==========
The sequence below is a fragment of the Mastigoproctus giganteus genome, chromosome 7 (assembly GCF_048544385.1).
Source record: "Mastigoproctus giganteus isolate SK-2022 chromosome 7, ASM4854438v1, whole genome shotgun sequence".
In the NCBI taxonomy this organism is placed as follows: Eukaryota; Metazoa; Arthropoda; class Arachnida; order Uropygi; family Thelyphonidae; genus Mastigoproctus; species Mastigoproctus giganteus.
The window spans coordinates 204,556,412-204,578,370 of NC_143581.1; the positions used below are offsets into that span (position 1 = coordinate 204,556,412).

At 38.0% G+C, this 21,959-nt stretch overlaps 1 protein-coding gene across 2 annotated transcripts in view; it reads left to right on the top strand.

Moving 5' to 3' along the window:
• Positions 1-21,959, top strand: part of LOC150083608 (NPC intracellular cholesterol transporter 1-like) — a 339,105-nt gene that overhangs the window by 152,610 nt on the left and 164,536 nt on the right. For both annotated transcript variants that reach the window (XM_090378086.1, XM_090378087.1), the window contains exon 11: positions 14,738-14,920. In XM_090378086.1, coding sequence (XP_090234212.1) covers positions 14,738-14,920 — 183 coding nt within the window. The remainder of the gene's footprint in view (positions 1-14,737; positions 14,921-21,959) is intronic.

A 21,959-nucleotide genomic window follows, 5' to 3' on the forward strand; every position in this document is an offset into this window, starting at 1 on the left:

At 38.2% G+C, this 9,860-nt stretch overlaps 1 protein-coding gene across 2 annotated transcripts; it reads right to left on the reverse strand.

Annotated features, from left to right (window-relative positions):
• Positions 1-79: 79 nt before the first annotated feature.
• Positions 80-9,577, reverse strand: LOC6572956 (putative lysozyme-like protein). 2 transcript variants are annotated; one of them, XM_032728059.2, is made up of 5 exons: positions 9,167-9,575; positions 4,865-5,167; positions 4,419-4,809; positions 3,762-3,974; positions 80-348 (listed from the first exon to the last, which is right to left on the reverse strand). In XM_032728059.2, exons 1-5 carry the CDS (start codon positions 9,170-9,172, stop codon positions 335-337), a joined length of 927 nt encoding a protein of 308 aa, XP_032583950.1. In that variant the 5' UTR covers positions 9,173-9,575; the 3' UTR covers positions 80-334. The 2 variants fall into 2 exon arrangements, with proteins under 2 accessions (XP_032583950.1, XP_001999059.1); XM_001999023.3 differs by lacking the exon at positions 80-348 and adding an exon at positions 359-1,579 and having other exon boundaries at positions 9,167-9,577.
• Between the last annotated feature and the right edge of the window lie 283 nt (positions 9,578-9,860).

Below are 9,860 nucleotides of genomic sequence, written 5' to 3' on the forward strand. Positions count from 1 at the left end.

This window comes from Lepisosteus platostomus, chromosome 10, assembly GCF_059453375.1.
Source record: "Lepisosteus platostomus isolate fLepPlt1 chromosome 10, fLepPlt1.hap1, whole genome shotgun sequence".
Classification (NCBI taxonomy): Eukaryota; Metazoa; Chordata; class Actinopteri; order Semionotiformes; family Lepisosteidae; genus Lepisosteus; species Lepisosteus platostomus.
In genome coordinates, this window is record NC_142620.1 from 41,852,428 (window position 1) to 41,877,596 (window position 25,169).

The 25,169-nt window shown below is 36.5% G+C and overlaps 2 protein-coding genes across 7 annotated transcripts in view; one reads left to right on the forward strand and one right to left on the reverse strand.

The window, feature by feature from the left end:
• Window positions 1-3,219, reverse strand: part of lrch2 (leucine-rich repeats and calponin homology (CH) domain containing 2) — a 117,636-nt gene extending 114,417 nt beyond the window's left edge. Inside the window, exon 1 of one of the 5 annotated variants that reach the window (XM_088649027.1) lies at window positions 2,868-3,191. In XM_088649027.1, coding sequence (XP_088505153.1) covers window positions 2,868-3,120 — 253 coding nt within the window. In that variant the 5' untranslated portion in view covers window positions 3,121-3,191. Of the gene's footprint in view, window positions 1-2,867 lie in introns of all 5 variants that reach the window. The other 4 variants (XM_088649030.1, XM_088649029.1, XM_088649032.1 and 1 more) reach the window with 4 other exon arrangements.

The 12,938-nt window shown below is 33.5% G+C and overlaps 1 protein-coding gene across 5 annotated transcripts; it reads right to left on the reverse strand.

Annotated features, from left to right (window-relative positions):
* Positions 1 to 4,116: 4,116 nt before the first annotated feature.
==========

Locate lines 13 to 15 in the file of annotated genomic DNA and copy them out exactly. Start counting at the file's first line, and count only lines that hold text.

• Between the last annotated feature and the right edge of the window lie 283 nt (positions 9,578-9,860).

Below are 9,860 nucleotides of genomic sequence, written 5' to 3' on the forward strand. Positions count from 1 at the left end.

This window comes from Lepisosteus platostomus, chromosome 10, assembly GCF_059453375.1.